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My Religion is Christian or I Don’t Have One

Posted by Bob on October 21st, 2004 under Religion

It bothers some of my non-religious readers that I call myself a Christian.

In actual fact, I have very little faith. Most people don’t. If that were not the case, Jesus would not have talked about faith the size of a mustard seed.

But if you ask me my religious faith, such as it is, it is Christian. If it is not wholly Christian, it is nothing.

My religious conviction is summed up by the great Christian writer, C.S. Lewis:

“Either Jesus is God, or He was a madman.”

  1. #1 by Elizabeth on 10/21/2004 - 3:43 pm

    I’m not big on theology. I’ve had to learn some in self defense.

    There was a _little_ while during my early teens during which I thought I was an atheist. That had a lot to do with going to a school where I was confronted by copies of the Ten Commandments on a wall of each classroom. Just what an unhappy teenager needed — MORE NO! The Ten Commandments are terrific — if you want to drive people awayfrom God.

    What’s wrong with the Sermon on the Mount? “Blessed be the peacemakers…The meek shall inherit the earth…” Much more
    in line with what we need to be accomplishing in our schools — and courtrooms!

  2. #2 by Don on 10/21/2004 - 4:09 pm

    Praise the Lord and pass on the genotype!

  3. #3 by Jay on 10/21/2004 - 4:29 pm

    Good line Don.

    I have to disagree with Elizabeth. Turn the other cheek, meek inherit the earth, etc. have been done to death. All of this has been used to turn the white world into an immigrant cesspool.
    I’m a a half-hearted deist. I think it offers a good balance.

  4. #4 by Jay on 10/21/2004 - 4:37 pm

    Someone told me while ago that Lewis never actually converted to Roman Catholicism. I wonder why? I was always under the impression that after being an atheist, Lewis became a devout Roman Catholic.

  5. #5 by Alejandro on 10/21/2004 - 4:58 pm

    In answer to Jay’s comment: C. S. Lewis died a member of the Church of England. He never became a Catholic, despite close friend J. R. R. Tolkien’s efforts to convert him. Some wonder, however, in light of the modern changes in the Anglican Church (e.g., women priests), whether he would have finally converted had he lived through them.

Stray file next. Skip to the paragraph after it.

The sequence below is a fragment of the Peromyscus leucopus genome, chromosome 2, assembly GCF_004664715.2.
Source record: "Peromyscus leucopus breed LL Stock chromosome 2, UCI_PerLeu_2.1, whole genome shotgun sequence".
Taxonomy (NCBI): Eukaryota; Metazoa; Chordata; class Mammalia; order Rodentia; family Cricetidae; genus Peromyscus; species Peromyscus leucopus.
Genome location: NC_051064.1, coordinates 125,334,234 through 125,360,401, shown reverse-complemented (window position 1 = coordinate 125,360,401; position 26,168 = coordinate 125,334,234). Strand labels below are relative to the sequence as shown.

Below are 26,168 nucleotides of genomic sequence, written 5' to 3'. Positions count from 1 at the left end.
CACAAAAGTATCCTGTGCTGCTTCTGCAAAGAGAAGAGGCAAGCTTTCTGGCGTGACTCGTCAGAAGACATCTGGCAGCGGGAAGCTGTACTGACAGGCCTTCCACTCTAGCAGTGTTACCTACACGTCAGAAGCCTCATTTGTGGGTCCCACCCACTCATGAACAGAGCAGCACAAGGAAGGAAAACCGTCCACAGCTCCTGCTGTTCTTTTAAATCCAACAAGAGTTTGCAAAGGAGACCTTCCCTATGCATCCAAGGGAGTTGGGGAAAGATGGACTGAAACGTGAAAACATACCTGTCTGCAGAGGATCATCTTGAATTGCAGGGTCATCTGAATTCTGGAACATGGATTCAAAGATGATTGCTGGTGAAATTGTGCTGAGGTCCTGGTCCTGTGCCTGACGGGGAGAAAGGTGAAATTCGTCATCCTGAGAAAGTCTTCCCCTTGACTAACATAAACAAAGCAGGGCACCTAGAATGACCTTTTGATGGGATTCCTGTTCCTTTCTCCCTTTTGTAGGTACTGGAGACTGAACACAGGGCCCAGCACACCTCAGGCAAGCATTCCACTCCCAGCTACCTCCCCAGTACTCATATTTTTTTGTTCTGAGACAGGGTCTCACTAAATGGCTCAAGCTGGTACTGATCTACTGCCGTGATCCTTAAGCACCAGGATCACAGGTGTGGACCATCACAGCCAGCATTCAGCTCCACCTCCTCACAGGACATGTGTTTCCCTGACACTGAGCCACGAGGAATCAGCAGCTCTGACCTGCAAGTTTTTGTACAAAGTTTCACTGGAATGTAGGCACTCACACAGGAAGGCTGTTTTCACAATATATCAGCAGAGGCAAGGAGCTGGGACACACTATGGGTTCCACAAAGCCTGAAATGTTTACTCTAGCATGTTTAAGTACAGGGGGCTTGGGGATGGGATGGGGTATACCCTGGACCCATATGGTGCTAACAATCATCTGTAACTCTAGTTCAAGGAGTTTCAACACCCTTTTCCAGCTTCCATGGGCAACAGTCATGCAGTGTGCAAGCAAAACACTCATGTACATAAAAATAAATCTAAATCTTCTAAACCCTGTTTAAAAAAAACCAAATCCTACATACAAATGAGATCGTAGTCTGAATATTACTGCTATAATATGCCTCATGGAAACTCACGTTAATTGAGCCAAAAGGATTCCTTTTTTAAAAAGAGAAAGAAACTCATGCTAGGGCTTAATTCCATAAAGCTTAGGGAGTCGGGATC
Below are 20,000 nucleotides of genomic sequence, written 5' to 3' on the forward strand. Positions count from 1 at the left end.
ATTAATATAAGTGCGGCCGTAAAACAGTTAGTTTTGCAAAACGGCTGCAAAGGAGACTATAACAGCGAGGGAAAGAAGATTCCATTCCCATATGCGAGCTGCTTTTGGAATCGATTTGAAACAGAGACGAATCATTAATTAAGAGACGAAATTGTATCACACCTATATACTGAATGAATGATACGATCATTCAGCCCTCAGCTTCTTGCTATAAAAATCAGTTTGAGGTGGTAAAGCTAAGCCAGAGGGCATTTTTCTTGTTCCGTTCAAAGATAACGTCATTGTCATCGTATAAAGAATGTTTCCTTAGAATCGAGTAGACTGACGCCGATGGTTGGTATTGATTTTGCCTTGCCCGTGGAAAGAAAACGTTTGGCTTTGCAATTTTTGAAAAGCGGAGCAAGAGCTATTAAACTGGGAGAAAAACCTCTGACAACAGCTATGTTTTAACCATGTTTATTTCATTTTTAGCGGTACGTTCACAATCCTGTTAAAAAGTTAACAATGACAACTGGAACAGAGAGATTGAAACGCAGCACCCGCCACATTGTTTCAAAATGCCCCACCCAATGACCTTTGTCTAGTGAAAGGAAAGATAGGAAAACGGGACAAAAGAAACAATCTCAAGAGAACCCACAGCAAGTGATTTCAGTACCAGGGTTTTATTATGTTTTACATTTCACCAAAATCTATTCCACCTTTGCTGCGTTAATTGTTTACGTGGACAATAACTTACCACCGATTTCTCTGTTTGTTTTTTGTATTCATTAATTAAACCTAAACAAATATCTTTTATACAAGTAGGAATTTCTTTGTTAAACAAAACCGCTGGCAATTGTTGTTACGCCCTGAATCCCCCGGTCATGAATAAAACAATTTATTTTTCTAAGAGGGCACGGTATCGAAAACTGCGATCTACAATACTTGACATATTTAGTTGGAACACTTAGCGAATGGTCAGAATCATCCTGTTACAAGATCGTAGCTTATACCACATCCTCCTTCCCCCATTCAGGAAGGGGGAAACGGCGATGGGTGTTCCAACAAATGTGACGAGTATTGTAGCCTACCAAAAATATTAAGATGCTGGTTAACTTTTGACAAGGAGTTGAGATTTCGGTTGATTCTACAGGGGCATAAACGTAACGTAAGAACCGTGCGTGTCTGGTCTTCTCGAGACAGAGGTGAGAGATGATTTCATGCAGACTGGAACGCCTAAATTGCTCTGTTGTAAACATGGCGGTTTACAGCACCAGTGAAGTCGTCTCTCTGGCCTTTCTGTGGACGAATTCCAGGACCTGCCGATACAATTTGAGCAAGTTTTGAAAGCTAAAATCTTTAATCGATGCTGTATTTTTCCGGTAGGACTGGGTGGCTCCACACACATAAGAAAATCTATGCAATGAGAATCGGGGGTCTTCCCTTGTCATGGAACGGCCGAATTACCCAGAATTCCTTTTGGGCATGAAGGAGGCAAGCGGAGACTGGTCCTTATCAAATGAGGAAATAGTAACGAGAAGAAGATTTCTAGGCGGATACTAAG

6. #6 by Don on 10/21/2004 - 5:11 pm

    I think God has started to visit us in these comments. I’m not surprised that he is from Texas but I didn’t know He was such a big gambler.

  7. #7 by Don on 10/21/2004 - 5:33 pm

    I’ve always been a bit skeptical about the miracle stuff. You know, virgin birth, walking on water, feeding five thousand, raising from the dead, floating off into space. I wish I could pull off stunts like that. I think that would be impressive even in the age of electronics.

    But I never make an issue of it. You can believe in all of that plus UFO abduction and The Green Cheese Theory of the moon. I have only one question.

    What is your attitude on The Important Issue?

  8. #8 by Elizabeth on 10/25/2004 - 7:24 pm

    I mentioned the Sermon on the Mount because I wanted to make a point: use an example of Christianity, not Judaism — and that was something that I felt everyone would recognize.

    If we Christians want to display our faith, let’s do so! We don’t need to copy!

    My favorite is Jesus’ scolding the Disciples after he heals the centurions’ daughter. He tells his bunch of malcontents that, when the centurion tells his men to do something, they do it. They don’t fuss, they don’t mutter — they do it. So why can’t they [the Disciples]? (I’ve been a manager myself….)

    If you can’t find something appropriate in the Gospels, there are the Epistles (the Letters of Paul, Peter, James, etc.), the Early Fathers, etc., etc.

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